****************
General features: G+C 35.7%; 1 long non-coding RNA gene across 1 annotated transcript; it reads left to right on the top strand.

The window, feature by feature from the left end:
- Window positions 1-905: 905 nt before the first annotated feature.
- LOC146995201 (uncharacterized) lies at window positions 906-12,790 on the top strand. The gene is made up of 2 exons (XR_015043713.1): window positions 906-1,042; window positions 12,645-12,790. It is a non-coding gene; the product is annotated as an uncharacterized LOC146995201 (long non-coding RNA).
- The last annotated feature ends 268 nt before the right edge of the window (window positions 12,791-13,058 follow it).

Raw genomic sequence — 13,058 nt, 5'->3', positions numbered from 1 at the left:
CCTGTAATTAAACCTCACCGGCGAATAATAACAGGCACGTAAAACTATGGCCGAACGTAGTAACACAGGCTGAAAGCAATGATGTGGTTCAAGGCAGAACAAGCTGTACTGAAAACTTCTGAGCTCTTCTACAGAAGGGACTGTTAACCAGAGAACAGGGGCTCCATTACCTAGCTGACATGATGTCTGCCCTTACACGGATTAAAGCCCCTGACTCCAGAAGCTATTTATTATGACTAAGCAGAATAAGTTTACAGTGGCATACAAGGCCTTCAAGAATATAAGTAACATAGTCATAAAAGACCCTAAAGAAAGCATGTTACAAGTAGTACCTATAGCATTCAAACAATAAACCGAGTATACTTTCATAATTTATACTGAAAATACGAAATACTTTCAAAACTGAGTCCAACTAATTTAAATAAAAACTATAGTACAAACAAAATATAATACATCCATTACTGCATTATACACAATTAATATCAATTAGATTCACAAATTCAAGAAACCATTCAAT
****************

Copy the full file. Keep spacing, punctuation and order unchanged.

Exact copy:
General features: G+C 35.7%; 1 long non-coding RNA gene across 1 annotated transcript; it reads left to right on the top strand.

The window, feature by feature from the left end:
- Window positions 1-905: 905 nt before the first annotated feature.
- LOC146995201 (uncharacterized) lies at window positions 906-12,790 on the top strand. The gene is made up of 2 exons (XR_015043713.1): window positions 906-1,042; window positions 12,645-12,790. It is a non-coding gene; the product is annotated as an uncharacterized LOC146995201 (long non-coding RNA).
- The last annotated feature ends 268 nt before the right edge of the window (window positions 12,791-13,058 follow it).

Raw genomic sequence — 13,058 nt, 5'->3', positions numbered from 1 at the left:
CCTGTAATTAAACCTCACCGGCGAATAATAACAGGCACGTAAAACTATGGCCGAACGTAGTAACACAGGCTGAAAGCAATGATGTGGTTCAAGGCAGAACAAGCTGTACTGAAAACTTCTGAGCTCTTCTACAGAAGGGACTGTTAACCAGAGAACAGGGGCTCCATTACCTAGCTGACATGATGTCTGCCCTTACACGGATTAAAGCCCCTGACTCCAGAAGCTATTTATTATGACTAAGCAGAATAAGTTTACAGTGGCATACAAGGCCTTCAAGAATATAAGTAACATAGTCATAAAAGACCCTAAAGAAAGCATGTTACAAGTAGTACCTATAGCATTCAAACAATAAACCGAGTATACTTTCATAATTTATACTGAAAATACGAAATACTTTCAAAACTGAGTCCAACTAATTTAAATAAAAACTATAGTACAAACAAAATATAATACATCCATTACTGCATTATACACAATTAATATCAATTAGATTCACAAATTCAAGAAACCATTCAAT